The news that Telefónica is set to re-enter cycling as a major sponsor in 2011 has provided a huge boost for Spain’s pro cycling scene. By stepping in with their Movistar mobile phone network to replace Caisse d’Epargne, the Spanish telecommunications giant has not only saved the longest-standing pro outfit in the sport, but has raised the prospect of a new national super-team developing comprising many of Spain’s biggest talents, including Alberto Contador.
Team manager Eusebio Unzue, who has been with the squad since the Pedro Delgado and Miguel Induráin years, has said that his first goal for the new team will be signing up many of the riders on Caisse d’Epargne’s current roster. “We hope that next year we will be able to count on the nucleus of what has been this season’s Caisse d’Epargne team, with David Arroyo and, probably, Luis León Sánchez, and in 2012 we will have Alejandro Valverde with us again,” Unzue told El País.
He added: “Of course it is still my goal to sign Alberto Contador. This year our sponsorship deal came too late as Contador had already committed himself to Bjarne Riis, but in 2013 he will be free again.”
The budget for the Movistar team will be around six million euros, which is a drop in the ocean for Telefónica, which recently announced profits of almost four billion euros. Some of that budget has already been earmarked for the signing of Euskaltel’s Beñat Intxausti and Quick Step’s Branislau Samoilau.
El País reports that high-level political influence was brought to bear on Telefónica as Unzue sought backers for his team. Spanish minister of sport Jaime Lissavetzky and Mariano Rajoy, leader of the opposition PP party, are both believed to have contacted Telefónica president César Alierta. Another key figure believed to have been involved in sealing the deal is Telefónica secretary-general Luis Abril, who back in 1993 pushed for Banesto’s sponsorship of Unzue’s team to continue after the Banco de España had intervened in Banesto’s banking affairs.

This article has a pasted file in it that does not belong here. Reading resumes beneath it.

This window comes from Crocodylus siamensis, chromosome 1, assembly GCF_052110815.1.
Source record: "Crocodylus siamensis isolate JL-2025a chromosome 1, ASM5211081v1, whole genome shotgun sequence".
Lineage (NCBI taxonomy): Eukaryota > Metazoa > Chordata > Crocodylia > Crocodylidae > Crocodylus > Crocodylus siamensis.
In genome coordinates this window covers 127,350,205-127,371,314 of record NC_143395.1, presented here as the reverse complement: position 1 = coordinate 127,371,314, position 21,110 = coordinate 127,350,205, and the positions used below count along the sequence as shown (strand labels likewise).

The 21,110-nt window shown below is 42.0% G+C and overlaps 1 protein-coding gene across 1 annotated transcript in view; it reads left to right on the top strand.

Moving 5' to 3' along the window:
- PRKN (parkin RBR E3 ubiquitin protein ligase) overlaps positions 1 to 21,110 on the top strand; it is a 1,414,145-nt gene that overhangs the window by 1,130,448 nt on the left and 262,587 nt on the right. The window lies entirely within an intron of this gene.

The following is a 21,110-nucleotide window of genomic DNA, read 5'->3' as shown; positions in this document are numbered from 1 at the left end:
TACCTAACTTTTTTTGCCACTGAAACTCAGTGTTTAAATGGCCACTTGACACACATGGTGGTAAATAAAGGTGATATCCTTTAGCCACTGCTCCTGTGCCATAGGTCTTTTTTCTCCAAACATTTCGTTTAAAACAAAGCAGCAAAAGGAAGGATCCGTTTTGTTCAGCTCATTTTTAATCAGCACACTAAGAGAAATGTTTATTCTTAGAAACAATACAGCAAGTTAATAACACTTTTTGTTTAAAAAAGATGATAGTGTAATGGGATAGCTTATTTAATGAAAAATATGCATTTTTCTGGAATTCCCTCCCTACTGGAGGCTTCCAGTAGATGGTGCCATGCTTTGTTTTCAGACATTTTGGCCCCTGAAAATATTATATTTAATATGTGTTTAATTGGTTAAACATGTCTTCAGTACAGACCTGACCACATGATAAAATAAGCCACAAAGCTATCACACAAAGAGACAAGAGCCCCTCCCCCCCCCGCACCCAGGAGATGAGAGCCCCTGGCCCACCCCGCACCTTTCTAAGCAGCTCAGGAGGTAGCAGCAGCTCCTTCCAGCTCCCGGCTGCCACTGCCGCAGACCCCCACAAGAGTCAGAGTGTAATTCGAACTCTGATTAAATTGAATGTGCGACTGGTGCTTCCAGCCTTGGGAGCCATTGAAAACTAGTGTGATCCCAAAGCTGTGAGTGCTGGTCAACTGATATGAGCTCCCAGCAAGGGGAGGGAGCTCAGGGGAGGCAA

Telefónica does have its own history in cycling. Back in the 1990s, the company used professional cycling to promote both its own brand and that of Movistar via sponsorship of the Vuelta a España.
Meanwhile, two other riders that Unzue has already worked with and may have on his radar in the future have been reunited at Katusha. Omega Pharma’s Dani Moreno has joined the Russian team at the request of Tour de France stage-winner Joaquim Rodríguez.
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Peter Cossins has written about professional cycling since 1993 and is a contributing editor to Procycling. He is the author of The Monuments: The Grit and the Glory of Cycling's Greatest One-Day Races (Bloomsbury, March 2014) and has translated Christophe Bassons' autobiography, A Clean Break (Bloomsbury, July 2014).